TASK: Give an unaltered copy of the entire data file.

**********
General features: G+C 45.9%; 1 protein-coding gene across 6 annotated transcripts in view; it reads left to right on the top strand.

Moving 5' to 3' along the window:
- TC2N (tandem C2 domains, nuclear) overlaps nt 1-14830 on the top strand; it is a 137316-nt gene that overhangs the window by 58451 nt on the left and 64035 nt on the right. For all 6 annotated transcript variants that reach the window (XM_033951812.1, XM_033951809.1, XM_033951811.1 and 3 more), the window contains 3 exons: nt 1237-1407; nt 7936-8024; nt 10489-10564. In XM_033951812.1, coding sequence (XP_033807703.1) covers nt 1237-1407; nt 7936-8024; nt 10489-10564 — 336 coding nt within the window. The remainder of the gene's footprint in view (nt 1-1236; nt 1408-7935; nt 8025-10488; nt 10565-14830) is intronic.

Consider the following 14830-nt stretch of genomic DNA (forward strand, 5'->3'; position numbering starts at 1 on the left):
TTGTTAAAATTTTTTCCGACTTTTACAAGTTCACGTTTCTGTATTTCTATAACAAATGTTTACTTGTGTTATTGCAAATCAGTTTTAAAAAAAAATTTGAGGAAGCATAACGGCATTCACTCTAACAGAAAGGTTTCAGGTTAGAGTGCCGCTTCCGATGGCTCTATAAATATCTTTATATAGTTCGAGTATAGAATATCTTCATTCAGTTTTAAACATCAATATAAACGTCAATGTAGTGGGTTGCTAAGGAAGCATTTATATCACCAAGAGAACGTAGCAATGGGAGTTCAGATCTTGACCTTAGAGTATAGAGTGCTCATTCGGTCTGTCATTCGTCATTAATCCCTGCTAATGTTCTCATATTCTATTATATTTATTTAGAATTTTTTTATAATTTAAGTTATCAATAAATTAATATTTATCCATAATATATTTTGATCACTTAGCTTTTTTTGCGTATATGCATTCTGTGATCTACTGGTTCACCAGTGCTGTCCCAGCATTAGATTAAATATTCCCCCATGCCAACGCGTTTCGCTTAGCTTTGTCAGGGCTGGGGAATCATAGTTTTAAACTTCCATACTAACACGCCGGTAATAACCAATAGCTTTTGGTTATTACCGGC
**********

General features: G+C 45.9%; 1 protein-coding gene across 6 annotated transcripts in view; it reads left to right on the top strand.

Moving 5' to 3' along the window:
- TC2N (tandem C2 domains, nuclear) overlaps nt 1-14830 on the top strand; it is a 137316-nt gene that overhangs the window by 58451 nt on the left and 64035 nt on the right. For all 6 annotated transcript variants that reach the window (XM_033951812.1, XM_033951809.1, XM_033951811.1 and 3 more), the window contains 3 exons: nt 1237-1407; nt 7936-8024; nt 10489-10564. In XM_033951812.1, coding sequence (XP_033807703.1) covers nt 1237-1407; nt 7936-8024; nt 10489-10564 — 336 coding nt within the window. The remainder of the gene's footprint in view (nt 1-1236; nt 1408-7935; nt 8025-10488; nt 10565-14830) is intronic.

Consider the following 14830-nt stretch of genomic DNA (forward strand, 5'->3'; position numbering starts at 1 on the left):
TTGTTAAAATTTTTTCCGACTTTTACAAGTTCACGTTTCTGTATTTCTATAACAAATGTTTACTTGTGTTATTGCAAATCAGTTTTAAAAAAAAATTTGAGGAAGCATAACGGCATTCACTCTAACAGAAAGGTTTCAGGTTAGAGTGCCGCTTCCGATGGCTCTATAAATATCTTTATATAGTTCGAGTATAGAATATCTTCATTCAGTTTTAAACATCAATATAAACGTCAATGTAGTGGGTTGCTAAGGAAGCATTTATATCACCAAGAGAACGTAGCAATGGGAGTTCAGATCTTGACCTTAGAGTATAGAGTGCTCATTCGGTCTGTCATTCGTCATTAATCCCTGCTAATGTTCTCATATTCTATTATATTTATTTAGAATTTTTTTATAATTTAAGTTATCAATAAATTAATATTTATCCATAATATATTTTGATCACTTAGCTTTTTTTGCGTATATGCATTCTGTGATCTACTGGTTCACCAGTGCTGTCCCAGCATTAGATTAAATATTCCCCCATGCCAACGCGTTTCGCTTAGCTTTGTCAGGGCTGGGGAATCATAGTTTTAAACTTCCATACTAACACGCCGGTAATAACCAATAGCTTTTGGTTATTACCGGC